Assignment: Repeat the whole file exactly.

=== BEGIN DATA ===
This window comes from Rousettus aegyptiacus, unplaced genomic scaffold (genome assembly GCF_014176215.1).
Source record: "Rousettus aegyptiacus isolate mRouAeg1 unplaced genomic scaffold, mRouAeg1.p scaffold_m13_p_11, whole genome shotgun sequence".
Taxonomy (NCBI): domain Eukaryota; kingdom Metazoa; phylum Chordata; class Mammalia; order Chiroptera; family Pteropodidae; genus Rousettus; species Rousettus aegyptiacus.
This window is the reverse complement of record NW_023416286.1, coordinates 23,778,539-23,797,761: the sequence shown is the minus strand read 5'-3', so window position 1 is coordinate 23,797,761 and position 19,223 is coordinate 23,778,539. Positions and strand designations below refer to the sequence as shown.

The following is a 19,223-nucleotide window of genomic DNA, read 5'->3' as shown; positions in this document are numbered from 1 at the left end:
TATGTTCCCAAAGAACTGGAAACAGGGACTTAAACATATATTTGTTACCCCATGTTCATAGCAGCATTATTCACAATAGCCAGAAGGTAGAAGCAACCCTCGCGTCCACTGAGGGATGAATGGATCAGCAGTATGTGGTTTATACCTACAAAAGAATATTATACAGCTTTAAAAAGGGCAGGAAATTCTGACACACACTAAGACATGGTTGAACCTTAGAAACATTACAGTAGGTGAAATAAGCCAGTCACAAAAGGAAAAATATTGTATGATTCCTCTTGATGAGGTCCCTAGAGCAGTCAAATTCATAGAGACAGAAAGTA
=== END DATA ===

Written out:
This window comes from Rousettus aegyptiacus, unplaced genomic scaffold (genome assembly GCF_014176215.1).
Source record: "Rousettus aegyptiacus isolate mRouAeg1 unplaced genomic scaffold, mRouAeg1.p scaffold_m13_p_11, whole genome shotgun sequence".
Taxonomy (NCBI): domain Eukaryota; kingdom Metazoa; phylum Chordata; class Mammalia; order Chiroptera; family Pteropodidae; genus Rousettus; species Rousettus aegyptiacus.
This window is the reverse complement of record NW_023416286.1, coordinates 23,778,539-23,797,761: the sequence shown is the minus strand read 5'-3', so window position 1 is coordinate 23,797,761 and position 19,223 is coordinate 23,778,539. Positions and strand designations below refer to the sequence as shown.

The following is a 19,223-nucleotide window of genomic DNA, read 5'->3' as shown; positions in this document are numbered from 1 at the left end:
TATGTTCCCAAAGAACTGGAAACAGGGACTTAAACATATATTTGTTACCCCATGTTCATAGCAGCATTATTCACAATAGCCAGAAGGTAGAAGCAACCCTCGCGTCCACTGAGGGATGAATGGATCAGCAGTATGTGGTTTATACCTACAAAAGAATATTATACAGCTTTAAAAAGGGCAGGAAATTCTGACACACACTAAGACATGGTTGAACCTTAGAAACATTACAGTAGGTGAAATAAGCCAGTCACAAAAGGAAAAATATTGTATGATTCCTCTTGATGAGGTCCCTAGAGCAGTCAAATTCATAGAGACAGAAAGTA